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I'm looking for a format specifier scheme for numbers that bears the characteristics of the ubiquitous "YYYY-MM-DD" etc. format specifiers for dates. I'm looking for:

  1. Easy to process: It shouldn't take a lot of effort (algorithmic complexity, performance) to format a number.
  2. (Optional) User-friendly: It is intuitive enough for users to directly work with this syntax.
  3. Account for thousands separators and decimal places.

Even though my target domain is JavaScript (i.e. formatting Number instances), I prefer a specifier scheme that is standard, intuitive etc. instead of JavaScript-native. And no, I don't think the printf number format specifiers are intuitive enough to present to users.

The scheme I've come up with so far is:

#,###.##

to say:

  1. The whole part uses groups of 3 digits separated by commas
  2. Use 2 decimal places and use a period as the delimiter

I'm feeling "meh" about this scheme and don't want to invest too much time in implementing it before seeing better alternatives.

What I've also experiemented with is, to be done with a format specifier and actually use a preferences object with distinct properties for thousands/decimal delimiters, number of decimal places etc. and abstract it by presenting to the user sample number outputs to pick from.

Should I forget about using a format specifier scheme and just use a set of properties that are abstracted at presentation layer? Is there a standard(ish) specifier that meets the 3 criteria I mentioned at the top?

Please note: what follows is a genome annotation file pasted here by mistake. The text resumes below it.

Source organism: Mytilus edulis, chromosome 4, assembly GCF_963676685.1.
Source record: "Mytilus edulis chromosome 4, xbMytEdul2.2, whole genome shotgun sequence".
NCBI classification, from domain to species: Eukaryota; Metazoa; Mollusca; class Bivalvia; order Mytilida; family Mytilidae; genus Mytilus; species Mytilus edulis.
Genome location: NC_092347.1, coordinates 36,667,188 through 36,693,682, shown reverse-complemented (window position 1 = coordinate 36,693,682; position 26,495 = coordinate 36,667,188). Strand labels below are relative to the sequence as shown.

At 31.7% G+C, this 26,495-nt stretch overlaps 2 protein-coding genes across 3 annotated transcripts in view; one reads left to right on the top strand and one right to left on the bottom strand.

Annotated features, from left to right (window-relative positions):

At the end of the day, I'm not without a solution and I have enough to get me going. I'm just looking for a more ideal solution.

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"I'm feeling 'meh' about this scheme" Why? I understand that using a standardised scheme would obviously be nicer, but personally I think your proposed scheme looks pretty good. Is there anything specific you dislike with it? –  FireFly Mar 20 '12 at 16:12
    
I also like the look of your proposal. Easily understandable. –  Fabian Mar 20 '12 at 16:22
    
@JonasHöglund I can't think of anything specific. I intuitively thought that an ad-hoc scheme would be bound to have holes. But when I pushed myself to think about the specifics, I saw that this would actually work. –  Ates Goral Mar 20 '12 at 19:20
    
OK, maybe what I lacked was some encouragement that my proprietary scheme would actually work. I'll put it to the test of an actual implementation and see how it goes. –  Ates Goral Mar 20 '12 at 19:22
    
This scheme also looks very similar to the DecimalFormat scheme in Java. –  Ates Goral Apr 10 '12 at 18:16

1 Answer 1

up vote 1 down vote accepted

XSLT is a standard which has a comprehensive decimal-format scheme.

format-number(5351,"#,###.##")

A more user friendly solution would be something like the NumberFormat or DecimalFormat schemes of CFML.

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